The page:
Australia: three-day lockout at Bridgestone ends

Bridgestone logo

Union members at the tyre maker, Bridgestone, in Salisbury, South Australia have returned to work after a three-day lockout without pay.

There has been no progress on their pay dispute as the company refused to negotiate in good faith.
“The company is refusing to negotiate with its workers and their union, and is hiding behind Howard’s laws to deny their workers a collectively negotiated agreement.”

AMWU organiser Colin Fenney said the workers have been trying to get the company to negotiate for the last twelve months over a new agreement.

“The company has insisted that the workers accept their offer without negotiation and it refuses to move from its position. They say cop it or leave it.”

Bridgestone has attempted to lure the workers to sign-on to a company agreement that would lead to a reduction in their wages.

“They had two secret ballots to get this up and the workers rejected both of them.”

The workers have voted to take more industrial action in the coming weeks in an attempt to force the company to negotiate seriously.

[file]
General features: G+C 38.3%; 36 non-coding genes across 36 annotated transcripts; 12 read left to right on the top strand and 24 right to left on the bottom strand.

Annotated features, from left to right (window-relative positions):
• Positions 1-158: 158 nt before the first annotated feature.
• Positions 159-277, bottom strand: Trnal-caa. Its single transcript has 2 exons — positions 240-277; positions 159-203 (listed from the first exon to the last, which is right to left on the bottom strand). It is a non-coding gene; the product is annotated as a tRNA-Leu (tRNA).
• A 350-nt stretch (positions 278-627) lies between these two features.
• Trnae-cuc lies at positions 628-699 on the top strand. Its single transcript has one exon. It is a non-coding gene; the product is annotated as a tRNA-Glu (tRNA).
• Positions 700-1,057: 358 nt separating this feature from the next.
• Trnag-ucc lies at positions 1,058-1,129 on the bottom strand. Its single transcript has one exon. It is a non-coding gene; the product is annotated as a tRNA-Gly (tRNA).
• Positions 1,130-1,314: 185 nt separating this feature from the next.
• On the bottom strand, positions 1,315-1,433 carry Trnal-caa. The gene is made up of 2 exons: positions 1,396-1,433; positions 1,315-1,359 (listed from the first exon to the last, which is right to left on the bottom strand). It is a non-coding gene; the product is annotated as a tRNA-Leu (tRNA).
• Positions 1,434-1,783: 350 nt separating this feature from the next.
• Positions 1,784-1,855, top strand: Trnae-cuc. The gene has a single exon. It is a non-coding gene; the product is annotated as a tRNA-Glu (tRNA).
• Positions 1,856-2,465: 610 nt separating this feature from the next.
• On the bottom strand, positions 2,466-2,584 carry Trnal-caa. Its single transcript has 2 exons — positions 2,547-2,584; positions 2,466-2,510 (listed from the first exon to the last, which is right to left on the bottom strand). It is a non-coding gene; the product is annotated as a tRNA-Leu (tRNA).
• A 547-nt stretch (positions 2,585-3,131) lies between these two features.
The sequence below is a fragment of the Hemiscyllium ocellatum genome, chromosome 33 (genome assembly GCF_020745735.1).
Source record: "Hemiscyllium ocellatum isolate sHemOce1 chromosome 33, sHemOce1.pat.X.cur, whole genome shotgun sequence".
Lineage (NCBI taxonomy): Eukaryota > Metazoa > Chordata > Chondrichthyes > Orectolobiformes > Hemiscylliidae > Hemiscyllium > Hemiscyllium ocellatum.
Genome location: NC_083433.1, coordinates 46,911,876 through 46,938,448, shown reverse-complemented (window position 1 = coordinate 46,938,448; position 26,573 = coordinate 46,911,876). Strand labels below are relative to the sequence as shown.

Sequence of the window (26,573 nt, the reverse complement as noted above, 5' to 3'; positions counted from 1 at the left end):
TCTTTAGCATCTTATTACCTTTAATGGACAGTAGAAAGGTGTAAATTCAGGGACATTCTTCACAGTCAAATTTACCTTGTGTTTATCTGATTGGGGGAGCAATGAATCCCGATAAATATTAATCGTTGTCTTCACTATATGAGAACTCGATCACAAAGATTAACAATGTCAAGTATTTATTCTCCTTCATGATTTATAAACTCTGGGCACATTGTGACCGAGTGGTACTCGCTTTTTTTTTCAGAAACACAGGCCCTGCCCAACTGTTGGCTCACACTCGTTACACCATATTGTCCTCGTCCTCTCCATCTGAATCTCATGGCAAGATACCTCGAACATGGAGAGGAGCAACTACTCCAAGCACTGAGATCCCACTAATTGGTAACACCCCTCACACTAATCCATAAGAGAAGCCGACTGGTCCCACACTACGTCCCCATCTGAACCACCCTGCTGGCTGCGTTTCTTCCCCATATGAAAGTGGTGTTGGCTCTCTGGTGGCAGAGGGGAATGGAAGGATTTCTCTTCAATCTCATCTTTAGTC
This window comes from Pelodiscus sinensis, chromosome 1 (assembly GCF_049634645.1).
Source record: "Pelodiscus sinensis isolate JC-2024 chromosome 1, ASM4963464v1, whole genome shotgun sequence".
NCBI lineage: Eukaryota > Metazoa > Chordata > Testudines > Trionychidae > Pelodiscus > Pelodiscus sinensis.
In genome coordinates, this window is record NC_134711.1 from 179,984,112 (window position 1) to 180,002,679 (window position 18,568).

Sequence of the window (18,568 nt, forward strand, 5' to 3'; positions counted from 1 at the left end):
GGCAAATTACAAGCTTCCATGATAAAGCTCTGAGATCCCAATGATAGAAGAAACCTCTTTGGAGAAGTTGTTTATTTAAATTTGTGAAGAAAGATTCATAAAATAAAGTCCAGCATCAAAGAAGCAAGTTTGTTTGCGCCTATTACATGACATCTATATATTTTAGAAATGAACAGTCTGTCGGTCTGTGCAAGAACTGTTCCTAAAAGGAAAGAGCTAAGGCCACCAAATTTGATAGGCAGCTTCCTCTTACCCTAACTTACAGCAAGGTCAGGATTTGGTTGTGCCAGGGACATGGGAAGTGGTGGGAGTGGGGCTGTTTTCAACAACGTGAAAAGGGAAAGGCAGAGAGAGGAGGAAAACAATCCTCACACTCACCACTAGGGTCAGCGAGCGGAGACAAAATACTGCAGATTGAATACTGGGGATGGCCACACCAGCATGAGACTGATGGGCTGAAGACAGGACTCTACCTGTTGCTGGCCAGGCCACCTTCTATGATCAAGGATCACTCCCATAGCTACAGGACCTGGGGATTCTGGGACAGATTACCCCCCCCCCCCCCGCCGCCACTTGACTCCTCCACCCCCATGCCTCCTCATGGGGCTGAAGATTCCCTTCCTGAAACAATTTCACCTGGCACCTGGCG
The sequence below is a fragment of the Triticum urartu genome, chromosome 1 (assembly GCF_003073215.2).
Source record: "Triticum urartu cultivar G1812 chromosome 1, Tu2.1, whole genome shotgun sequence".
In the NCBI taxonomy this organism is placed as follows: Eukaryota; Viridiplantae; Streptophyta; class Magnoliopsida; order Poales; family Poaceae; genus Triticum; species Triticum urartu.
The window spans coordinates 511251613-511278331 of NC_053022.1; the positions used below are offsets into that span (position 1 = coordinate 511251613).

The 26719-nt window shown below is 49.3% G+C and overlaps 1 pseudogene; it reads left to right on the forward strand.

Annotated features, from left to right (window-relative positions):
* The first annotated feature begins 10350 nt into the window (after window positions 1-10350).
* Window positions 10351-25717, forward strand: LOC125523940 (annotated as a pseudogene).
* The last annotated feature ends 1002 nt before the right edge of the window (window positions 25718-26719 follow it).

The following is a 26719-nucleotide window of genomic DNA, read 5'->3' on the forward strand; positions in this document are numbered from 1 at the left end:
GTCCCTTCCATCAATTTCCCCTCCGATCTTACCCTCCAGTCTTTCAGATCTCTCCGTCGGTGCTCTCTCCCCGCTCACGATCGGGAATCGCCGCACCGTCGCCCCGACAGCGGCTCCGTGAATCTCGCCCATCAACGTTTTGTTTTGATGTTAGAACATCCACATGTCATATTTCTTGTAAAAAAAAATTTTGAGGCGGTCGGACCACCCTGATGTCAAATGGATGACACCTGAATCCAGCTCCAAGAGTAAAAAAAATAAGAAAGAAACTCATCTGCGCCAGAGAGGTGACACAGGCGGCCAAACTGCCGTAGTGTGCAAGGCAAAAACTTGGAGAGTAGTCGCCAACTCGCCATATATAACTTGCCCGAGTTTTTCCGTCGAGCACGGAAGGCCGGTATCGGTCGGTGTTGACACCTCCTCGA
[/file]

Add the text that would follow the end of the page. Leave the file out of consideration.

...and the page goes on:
John Camillo said the workers were forced into this position because under the new IR laws, the union can’t go anywhere to get the dispute mediated.

“That’s the unfairness of Howard’s laws. What do you do if the boss says ‘That’s my position and I’m not moving from it’? Under the IR laws there’s nowhere workers can go to get the company to be negotiate in good faith.”

Bridgestone has offered its 500 staff a 6 per cent pay rise over three years but the workers want double that amount.

"The company is starting to section off groups of people to try and break up their solidarity, but it’s not working. They’re more united now because they’ve seen the attitude of the company and they’re not impressed with the way they’ve been treated.”